Labor laws are in effect before a job even starts, and they help establish and maintain the rights and responsibilities between employers and employees. Federal law prohibits employment discrimination based on race, religion, age, gender, or nationality.
"At will" employees can be terminated from employment at any time for any reason, and certain "for cause" employees (e.g., under contract, member of a union) cannot be terminated unless the employer shows "cause" for doing so. "Whistle blowers" who report illegal practices on the part of their employer cannot be terminated for reporting those practices.
How labor laws affect you
Labor laws cover all aspects of employment such as hiring, pay, promotions, reviews, benefits, and employee responsibilities. Some labor laws include:
- The Occupational Safety and Health Act establishes standards for safety and health conditions in the workplace.
- The Americans with Disabilities Act makes it illegal to discriminate against anyone with a physical or mental disability.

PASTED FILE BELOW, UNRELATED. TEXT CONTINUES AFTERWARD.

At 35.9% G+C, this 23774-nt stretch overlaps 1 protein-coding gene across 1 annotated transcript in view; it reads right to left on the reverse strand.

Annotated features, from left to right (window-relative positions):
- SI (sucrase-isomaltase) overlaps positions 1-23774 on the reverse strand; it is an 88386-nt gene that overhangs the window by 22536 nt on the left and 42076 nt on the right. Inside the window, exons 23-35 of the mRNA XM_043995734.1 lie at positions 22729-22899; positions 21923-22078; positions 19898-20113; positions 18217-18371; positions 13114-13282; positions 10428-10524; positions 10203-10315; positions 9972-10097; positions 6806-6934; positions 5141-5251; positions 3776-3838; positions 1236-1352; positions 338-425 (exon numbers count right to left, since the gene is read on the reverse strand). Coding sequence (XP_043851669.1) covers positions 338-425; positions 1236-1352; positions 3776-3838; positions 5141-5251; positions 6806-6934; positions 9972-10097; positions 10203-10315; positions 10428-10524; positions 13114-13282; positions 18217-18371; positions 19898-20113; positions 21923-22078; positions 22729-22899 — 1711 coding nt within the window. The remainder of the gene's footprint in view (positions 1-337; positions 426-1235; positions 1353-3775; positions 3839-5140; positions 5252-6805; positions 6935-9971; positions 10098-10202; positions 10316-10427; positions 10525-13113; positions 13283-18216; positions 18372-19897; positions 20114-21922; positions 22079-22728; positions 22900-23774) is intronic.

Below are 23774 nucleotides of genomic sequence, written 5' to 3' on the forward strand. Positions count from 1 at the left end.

- The Fair Labor Standards Act deals with the minimum wage and overtime pay.
- The Equal Pay Act requires that employees receive equal pay for equal work, regardless of gender (although pay differences based on seniority or merit are allowed).
- The Civil Rights Act prohibits discrimination based on race, religion, gender, or nationality.
- The Family and Medical Leave Act allows for up to 12 weeks of unpaid leave from work for employees dealing with family matters such as a new baby or seriously ill family member.
- The Pregnancy Discrimination Act prevents discriminating against someone who is pregnant or who just had a baby.
- The Age Discrimination in Employment Act makes it illegal to discriminate against anyone based on age.
- The Immigration Reform and Control Act prohibits the employment of non-U.S. citizens without proof of their legal right to work in the U.S.
Unfair treatment at work
You may not have given much thought to labor laws unless you lost your job or feel you're being treated unfairly at work. If you've been fired and you think it was in violation of existing labor laws, you may be able to challenge the termination. The process can be costly in terms of both time and money, so you may want to contact an attorney, your state Human Rights Commission, or your state Labor & Industries office for guidance.
If you feel you are being treated unfairly at work because of your gender, age, ethnicity, or for any other reason, you may wish to discuss the issue with your employer first. If you can't talk to your employer or have tried to unsuccessfully, contacting Labor & Industries or an employment/labor lawyer may be your next step. Don't delay in seeking help, as many state laws establish time limits for filing workplace complaints.
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